Long-time Retina MacBook Pro owners finally have some reasonable storage upgrade options. Apple has used proprietary SSD form-factors and connectors for their thin notebooks since the second generation MacBook Air was released, but they’ve always used standard storage protocols, like SATA.
I’ve long hoped that someone would come out with a simple, inexpensive adapter that would allow a commodity mSATA or m.2 SSD in my Retina MacBook Pro, but I could never find any on the market. When I needed more storage, I decided to supplement my original SSD by fill my laptops SDXC slot with a 64GB micro SDXC in a shortened microSD-SD adapter. It wasn’t exactly cheap, or fact but it was affordable, worked well enough. OWC offered an upgrade for the original SSD, but it was relatively expensive, particularly since I replaced, rather than augmented the original storage, and it was slower than the stock option.
I knew I’d outgrow the add-on card someday. I was heartened that some companies offered larger, higher-performing shortened SD cards, and that Trancend released a line of Apple upgrade SSDs to compete with OWC, but I still thought an adapter would be the best approach. I gave more than idle thought to developing and selling my own adapter, since no one else was doing it.
In the meantime, I managed to keep ~40GB free on the original SSD. Then, this past week, all that space filled up almost overnight. I’t seems that a 15 video I was editing in iMovie resulted in the creation of lots of temp files. I tried to make more space, by copying stuff to a server, and I succeeded well enough to have enough room to finish editing the video. I knew though, that it was time to find an upgrade.
The OWC options still weren’t very compelling, and my next step was to see what the market for original equipment SSDs was on eBay. The prices weren’t too bad, if I could put aside concerns about the quality and provenance of the drives. I decided to search for adapters, and didn’t find anything at first, but stumbled across a company called MaxUpgrades, that was selling Samsung EVO 840 SSDs with an rMBP adapter for non-obscene prices (Warning: BAD website).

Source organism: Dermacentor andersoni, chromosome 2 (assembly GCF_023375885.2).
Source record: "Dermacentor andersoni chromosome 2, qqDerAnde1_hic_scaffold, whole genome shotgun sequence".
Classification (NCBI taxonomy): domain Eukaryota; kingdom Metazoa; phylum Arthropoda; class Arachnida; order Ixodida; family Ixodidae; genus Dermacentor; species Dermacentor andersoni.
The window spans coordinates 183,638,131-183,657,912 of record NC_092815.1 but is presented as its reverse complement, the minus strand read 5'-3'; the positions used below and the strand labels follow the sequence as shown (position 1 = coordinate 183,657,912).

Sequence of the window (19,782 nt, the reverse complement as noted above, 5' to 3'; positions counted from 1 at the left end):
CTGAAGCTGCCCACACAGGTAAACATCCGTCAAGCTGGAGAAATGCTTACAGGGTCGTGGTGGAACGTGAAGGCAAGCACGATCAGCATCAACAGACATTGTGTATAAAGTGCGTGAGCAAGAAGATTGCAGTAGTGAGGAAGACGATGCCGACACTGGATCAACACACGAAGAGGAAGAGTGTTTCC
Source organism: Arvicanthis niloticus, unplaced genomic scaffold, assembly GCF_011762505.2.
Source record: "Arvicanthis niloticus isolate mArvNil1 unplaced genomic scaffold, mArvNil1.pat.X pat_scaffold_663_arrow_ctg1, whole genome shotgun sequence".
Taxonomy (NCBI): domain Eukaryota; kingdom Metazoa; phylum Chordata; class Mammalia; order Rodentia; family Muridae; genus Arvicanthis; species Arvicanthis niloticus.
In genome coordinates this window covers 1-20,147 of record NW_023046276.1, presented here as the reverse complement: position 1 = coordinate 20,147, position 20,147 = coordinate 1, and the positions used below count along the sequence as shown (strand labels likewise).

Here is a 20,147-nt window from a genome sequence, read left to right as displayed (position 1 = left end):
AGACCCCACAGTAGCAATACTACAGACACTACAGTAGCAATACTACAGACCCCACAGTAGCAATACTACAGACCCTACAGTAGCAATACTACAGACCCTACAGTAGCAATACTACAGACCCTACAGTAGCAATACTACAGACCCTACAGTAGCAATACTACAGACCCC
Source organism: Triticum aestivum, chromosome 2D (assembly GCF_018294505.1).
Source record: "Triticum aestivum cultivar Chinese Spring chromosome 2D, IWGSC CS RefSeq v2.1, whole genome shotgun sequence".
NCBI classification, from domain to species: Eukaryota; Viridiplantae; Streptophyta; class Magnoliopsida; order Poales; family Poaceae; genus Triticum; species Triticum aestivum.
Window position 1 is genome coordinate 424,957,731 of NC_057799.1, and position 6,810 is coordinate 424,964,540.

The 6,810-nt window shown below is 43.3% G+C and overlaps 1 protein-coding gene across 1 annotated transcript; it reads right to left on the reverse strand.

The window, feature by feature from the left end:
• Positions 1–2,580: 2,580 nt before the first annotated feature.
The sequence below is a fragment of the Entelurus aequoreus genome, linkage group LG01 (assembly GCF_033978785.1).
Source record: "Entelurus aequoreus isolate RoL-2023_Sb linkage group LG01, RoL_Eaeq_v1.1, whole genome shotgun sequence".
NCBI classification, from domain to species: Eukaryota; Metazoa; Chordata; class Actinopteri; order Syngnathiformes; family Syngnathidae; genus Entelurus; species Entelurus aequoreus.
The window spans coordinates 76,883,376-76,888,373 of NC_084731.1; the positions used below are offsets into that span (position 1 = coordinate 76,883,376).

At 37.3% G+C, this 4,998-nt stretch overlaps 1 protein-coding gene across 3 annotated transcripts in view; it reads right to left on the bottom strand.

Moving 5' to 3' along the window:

With more digging, I found similar, if not the same, adapter cards were on Amazon for ~$20 and on eBay for ~$10. So, I ordered the adapter, a 500GB Samung 840 EVO SSD, and another adapter that would let me use the mSATA SSD with a USB3/SATA adapter cable I already had to migrate my data before installing it in my Macbook. It only took a few days for all the parts to arrive, and an hour or two to get the data copied and install the new SSD + adapter in my computer.
Everything was pretty straightforward. I think the one thing that I wasn’t sure about was how to transfer everything to the new SSD. I originally settled on using demo version of Carbon Copy Cloner, but then I realized that I could do what I needed by rebooting in recovery mode, running Disk Utility, and then restoring to the new SSD using the old SSD as the source. In addition to moving the OS install and all my data, DiskUtility automatically creates a new recovery partition.
Once that was done, I rebooted from the new SSD over USB to check to make sure it worked before shutting down and installing the new SSD, with the OS, data and everything already transferred. Once I had everything back together, it booted right up.
I’ve ordered an adapter that will let me use the old Apple SSD in place of a 2.5″ SATA drive. I’ll probably put it in a case with an integrated USB3 adapter and use it for extra speedy storage and backup.
A few things to consider before doing this yourself:
- The mid-2012 and early-2013 retina MacBook Pros (MacBook Pro 10,1, A1398) use the SATA 6Gbps protocol to connect to SSDs. Later models use PCIe, but I don’t know if the necessary adapters exist.
- This upgrade might create issues if you are still under the original or extended AppleCare warranty. In theory, “user replaceable” parts don’t invalidate the overall warranty in the US, but Apple might argue that their SSDs are no longer user-replaceable.
- Opening up an rMBP and removing the SSD requires a special pentalobe screwdriver. I used this inexpensive toolkit, which has the necessary bit, and many others.
- Cheap Chinese electronics from ebay can be a great deal, but the quality and documentation is inconsistent. Compatibility (and incompatibility) information should be taken with a grain of salt.